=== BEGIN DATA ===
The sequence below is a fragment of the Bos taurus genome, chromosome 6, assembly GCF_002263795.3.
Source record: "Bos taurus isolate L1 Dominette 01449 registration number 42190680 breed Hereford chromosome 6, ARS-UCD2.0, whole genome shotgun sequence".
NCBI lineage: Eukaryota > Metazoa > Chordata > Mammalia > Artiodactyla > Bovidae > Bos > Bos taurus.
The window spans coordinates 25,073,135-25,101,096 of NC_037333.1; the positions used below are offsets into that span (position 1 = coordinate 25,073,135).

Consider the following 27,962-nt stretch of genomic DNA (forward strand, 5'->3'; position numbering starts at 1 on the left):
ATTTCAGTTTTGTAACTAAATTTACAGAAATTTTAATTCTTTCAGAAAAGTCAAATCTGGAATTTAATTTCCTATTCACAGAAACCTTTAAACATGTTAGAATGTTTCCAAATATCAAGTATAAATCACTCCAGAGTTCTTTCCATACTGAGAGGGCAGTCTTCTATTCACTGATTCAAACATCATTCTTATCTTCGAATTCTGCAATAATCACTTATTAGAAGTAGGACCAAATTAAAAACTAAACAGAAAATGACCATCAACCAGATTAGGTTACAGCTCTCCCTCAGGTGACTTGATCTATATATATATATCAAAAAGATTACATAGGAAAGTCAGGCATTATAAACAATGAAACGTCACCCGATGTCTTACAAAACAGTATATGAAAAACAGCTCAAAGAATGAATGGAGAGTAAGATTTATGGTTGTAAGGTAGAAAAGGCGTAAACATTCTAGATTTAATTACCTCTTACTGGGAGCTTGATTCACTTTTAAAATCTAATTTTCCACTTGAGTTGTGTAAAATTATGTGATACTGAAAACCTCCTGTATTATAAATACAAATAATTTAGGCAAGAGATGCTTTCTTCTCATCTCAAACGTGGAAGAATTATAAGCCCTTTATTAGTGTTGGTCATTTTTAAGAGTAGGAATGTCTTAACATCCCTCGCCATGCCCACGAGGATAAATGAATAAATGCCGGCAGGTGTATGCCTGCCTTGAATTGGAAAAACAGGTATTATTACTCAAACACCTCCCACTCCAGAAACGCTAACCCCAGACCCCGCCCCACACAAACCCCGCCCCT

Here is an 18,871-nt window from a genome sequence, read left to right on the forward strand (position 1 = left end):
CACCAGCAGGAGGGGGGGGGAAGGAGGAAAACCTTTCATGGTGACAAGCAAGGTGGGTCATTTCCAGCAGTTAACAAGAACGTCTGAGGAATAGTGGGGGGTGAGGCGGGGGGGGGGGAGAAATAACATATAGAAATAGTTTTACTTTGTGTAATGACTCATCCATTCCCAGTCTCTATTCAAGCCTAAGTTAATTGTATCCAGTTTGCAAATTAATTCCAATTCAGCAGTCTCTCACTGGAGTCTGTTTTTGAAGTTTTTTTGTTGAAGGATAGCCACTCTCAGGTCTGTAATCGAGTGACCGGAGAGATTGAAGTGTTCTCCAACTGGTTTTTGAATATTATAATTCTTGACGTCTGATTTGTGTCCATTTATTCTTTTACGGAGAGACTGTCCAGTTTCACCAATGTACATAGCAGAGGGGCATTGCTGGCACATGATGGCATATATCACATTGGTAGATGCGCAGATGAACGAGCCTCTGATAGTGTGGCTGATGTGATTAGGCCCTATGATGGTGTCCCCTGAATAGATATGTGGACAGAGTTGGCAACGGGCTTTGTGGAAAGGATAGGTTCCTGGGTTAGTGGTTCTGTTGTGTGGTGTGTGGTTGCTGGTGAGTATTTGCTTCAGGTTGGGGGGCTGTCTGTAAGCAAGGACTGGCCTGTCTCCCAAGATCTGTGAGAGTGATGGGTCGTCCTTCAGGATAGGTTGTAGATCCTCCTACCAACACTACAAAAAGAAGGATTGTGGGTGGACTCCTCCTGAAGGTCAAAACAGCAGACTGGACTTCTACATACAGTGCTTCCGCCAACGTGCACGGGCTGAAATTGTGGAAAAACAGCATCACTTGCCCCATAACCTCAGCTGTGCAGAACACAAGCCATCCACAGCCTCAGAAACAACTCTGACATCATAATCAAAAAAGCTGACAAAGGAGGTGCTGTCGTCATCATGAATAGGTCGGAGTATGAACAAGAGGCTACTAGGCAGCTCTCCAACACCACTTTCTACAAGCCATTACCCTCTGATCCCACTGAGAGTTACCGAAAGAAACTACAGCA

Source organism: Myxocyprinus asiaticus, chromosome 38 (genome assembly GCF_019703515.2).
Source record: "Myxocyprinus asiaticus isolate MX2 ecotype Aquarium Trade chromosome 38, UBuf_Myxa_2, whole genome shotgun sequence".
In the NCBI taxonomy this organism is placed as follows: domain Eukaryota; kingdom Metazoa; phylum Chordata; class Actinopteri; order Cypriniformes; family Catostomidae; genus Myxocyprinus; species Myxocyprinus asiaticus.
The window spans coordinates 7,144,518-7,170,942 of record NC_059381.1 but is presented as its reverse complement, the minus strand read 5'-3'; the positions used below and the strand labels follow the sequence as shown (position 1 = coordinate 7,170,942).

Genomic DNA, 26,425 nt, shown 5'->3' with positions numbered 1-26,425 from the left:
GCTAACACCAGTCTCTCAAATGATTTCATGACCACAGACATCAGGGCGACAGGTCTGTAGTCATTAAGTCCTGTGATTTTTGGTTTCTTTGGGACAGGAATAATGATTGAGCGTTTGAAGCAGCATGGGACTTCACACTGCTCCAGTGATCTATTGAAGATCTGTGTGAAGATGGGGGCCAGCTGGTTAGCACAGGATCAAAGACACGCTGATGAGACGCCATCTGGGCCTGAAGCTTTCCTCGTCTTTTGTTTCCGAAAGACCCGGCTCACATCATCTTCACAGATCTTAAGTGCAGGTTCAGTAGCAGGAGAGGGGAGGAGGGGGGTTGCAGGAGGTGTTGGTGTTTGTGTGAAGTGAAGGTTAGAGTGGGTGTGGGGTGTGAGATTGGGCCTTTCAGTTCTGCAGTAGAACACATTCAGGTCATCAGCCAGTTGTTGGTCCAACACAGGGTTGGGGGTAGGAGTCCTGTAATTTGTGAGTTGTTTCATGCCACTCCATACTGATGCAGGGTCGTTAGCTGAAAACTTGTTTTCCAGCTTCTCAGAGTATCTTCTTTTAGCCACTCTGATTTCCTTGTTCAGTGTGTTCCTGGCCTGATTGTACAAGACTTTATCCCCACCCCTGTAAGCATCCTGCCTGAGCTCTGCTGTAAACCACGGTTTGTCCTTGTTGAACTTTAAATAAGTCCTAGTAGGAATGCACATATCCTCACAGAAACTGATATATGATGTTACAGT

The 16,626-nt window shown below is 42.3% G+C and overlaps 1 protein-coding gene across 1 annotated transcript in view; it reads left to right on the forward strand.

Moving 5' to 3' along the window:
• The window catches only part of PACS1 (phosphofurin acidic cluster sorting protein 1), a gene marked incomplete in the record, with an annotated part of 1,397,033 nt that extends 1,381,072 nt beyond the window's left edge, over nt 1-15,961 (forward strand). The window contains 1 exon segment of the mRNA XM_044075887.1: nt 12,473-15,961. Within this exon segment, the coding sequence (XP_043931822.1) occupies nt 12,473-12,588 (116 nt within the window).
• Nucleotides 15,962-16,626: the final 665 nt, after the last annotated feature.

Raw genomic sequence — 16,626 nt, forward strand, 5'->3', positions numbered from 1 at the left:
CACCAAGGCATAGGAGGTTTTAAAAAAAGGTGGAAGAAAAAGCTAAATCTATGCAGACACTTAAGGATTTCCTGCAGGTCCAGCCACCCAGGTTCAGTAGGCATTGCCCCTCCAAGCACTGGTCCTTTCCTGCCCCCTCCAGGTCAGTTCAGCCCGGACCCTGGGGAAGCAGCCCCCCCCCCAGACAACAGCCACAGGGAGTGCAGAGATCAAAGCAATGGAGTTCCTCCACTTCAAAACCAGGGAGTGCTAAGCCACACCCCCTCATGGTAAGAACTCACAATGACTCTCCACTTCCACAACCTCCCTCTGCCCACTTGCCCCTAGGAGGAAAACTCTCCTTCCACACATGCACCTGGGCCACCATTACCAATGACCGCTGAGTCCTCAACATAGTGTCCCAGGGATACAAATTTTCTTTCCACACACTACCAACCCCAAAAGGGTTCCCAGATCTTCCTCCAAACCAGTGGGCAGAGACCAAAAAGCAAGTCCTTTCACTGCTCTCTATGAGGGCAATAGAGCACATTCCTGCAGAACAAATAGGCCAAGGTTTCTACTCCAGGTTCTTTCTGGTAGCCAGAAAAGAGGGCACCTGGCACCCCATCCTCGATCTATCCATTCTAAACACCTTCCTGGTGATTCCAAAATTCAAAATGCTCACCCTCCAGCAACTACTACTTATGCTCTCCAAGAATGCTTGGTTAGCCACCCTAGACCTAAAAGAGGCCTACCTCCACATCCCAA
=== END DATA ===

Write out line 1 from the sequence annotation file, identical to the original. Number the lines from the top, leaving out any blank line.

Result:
The sequence below is a fragment of the Bos taurus genome, chromosome 6, assembly GCF_002263795.3.